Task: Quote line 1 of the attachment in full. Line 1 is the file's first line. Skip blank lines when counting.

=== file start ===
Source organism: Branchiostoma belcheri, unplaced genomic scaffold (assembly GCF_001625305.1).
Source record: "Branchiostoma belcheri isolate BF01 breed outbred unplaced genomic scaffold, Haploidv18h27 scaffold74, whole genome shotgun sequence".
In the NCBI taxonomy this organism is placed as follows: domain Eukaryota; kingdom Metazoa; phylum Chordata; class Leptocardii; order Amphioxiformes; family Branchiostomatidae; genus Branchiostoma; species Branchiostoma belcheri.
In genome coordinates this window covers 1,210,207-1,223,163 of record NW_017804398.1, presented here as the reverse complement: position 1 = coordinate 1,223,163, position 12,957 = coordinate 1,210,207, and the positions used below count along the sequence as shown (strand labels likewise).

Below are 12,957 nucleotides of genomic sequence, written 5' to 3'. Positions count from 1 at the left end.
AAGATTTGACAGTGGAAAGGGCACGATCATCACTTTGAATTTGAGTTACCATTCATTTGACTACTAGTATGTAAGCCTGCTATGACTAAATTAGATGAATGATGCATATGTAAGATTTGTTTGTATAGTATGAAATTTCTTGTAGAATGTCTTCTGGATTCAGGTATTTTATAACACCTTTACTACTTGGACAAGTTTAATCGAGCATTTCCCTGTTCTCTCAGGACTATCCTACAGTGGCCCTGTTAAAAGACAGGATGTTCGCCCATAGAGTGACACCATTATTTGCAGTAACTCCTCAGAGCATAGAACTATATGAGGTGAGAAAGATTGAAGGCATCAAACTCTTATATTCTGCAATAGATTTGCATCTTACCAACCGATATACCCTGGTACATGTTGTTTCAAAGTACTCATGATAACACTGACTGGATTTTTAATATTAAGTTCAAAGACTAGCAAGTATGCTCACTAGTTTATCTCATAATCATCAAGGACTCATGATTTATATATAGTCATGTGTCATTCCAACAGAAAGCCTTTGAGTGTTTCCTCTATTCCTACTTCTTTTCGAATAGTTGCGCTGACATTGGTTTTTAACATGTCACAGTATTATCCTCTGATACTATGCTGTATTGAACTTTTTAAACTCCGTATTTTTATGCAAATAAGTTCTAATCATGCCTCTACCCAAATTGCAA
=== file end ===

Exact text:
Source organism: Branchiostoma belcheri, unplaced genomic scaffold (assembly GCF_001625305.1).